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Reality television isn’t always bloodless. But victims are going to have a tough time collecting damages without demonstrating how producers proximately caused injuries.
The lesson comes from an appellate victory earned last week by HBO and Eames Yates Productions.
In 2001, HBO provided funding so that Yates could procure video footage for a possible reality TV show featuring the Emergency Services Unit of the New York Police Department. Two years afterward, a film crew captured an ESU squad as they executed a search warrant in a basement apartment being used to sell stolen goods. As police entered the premises, one of the detectives mistook an object in Vivian Rodriguez‘s hands to be a gun. She was hiding in a bathroom and was shot once in the abdomen.
Later, Rodriguez sued New York City, the NYPD, HBO and Yates for her injuries. The case has been dragging on for about a decade.
The plaintiff was allowed to pursue claims that HBO and Yates conspired with the police to use excessive force during the execution of the search warrant in order to maximize the entertainment value of the video footage. But the woman failed to convince a New York judge that the media defendants had directly or indirectly participated in a common plan or design to commit tortious acts causing the injuries.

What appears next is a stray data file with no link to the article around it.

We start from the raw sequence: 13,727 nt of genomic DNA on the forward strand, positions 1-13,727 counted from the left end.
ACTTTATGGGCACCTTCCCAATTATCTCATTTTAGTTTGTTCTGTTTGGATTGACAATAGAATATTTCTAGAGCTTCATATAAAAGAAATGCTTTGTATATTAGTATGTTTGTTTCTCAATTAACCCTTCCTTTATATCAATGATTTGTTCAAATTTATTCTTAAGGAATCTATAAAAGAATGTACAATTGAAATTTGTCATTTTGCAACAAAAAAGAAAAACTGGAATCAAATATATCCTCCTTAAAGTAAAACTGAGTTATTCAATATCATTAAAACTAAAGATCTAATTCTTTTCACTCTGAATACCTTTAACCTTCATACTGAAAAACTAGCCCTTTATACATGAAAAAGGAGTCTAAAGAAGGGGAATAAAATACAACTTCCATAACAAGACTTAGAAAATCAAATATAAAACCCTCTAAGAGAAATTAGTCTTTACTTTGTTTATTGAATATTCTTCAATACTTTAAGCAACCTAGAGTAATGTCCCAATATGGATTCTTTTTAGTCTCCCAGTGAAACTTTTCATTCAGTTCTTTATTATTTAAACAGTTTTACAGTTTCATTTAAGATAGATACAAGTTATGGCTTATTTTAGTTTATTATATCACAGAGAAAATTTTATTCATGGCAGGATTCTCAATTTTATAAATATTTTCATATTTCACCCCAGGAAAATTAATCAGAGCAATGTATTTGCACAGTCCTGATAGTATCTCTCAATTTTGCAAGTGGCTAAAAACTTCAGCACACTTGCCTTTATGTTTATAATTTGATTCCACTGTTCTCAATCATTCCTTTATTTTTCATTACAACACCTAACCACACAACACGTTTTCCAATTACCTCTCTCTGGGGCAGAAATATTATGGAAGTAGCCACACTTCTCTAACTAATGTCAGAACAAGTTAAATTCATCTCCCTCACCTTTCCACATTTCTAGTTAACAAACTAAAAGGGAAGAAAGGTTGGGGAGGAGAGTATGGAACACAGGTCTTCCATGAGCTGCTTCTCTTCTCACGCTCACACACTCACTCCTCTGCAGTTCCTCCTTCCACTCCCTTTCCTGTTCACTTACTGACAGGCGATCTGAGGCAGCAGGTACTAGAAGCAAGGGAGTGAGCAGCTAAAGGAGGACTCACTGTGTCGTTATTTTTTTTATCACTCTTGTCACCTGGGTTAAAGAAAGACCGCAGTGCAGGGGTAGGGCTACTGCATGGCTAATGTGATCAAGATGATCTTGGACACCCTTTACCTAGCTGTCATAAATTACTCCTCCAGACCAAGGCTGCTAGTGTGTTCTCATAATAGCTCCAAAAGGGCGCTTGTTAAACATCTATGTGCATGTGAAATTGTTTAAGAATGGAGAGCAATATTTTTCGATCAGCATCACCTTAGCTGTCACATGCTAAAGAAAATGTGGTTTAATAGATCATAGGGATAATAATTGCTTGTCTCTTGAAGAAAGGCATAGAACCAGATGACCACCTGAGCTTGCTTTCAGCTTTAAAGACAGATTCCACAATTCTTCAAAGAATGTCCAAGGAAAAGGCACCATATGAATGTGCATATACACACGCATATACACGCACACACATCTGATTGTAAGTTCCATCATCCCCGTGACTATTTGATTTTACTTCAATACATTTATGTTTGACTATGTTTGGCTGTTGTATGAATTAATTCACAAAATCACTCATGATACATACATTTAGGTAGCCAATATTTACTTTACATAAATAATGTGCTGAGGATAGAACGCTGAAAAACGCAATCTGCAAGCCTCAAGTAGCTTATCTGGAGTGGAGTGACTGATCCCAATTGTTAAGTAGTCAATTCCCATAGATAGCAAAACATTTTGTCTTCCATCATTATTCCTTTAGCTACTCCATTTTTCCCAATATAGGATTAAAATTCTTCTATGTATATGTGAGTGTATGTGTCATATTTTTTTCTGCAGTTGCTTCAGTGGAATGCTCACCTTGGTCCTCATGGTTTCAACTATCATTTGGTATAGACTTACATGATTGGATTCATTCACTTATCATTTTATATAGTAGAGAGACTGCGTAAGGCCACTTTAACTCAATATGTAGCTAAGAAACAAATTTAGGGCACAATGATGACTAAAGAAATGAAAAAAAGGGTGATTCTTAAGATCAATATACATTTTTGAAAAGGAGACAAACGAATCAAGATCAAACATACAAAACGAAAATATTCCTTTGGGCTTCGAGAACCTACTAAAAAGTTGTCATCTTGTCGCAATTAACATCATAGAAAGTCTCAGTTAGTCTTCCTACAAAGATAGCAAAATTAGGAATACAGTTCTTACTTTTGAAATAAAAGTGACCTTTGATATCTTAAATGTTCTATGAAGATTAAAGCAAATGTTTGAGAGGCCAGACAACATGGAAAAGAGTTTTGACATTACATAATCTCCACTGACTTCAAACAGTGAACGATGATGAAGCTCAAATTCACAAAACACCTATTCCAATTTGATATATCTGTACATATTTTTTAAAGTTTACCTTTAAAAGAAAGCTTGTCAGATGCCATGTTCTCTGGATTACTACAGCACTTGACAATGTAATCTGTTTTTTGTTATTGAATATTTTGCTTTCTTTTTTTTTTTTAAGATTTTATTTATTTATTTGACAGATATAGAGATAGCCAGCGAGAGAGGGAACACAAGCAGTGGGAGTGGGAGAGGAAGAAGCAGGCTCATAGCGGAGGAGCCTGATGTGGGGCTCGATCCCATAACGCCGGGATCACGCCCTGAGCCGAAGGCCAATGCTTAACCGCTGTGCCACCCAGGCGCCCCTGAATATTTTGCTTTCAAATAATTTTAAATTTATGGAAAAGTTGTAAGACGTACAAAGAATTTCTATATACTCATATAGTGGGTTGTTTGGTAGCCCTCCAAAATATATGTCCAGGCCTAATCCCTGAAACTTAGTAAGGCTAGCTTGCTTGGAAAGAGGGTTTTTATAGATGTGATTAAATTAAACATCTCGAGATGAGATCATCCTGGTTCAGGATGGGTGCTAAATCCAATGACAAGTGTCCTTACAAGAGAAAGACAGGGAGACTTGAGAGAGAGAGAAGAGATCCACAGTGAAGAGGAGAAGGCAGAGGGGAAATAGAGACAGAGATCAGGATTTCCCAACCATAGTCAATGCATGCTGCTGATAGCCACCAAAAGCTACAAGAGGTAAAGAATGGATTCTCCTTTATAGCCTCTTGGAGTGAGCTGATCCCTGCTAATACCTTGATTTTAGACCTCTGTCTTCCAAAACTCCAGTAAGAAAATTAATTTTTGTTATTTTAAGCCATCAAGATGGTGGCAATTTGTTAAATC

In a ruling affirming a summary judgment dismissal, the New York appeals court writes, “Yates and HBO demonstrated that they did not make any suggestion or recommendation as to how the police should conduct themselves during the execution of the search warrant. In addition, contrary to the plaintiff’s contention, the evidence submitted by Yates and HBO demonstrated that the videographer never entered the building, let alone the apartment in which the plaintiff was shot. In opposition, the plaintiff failed to raise a triable issue of fact.”
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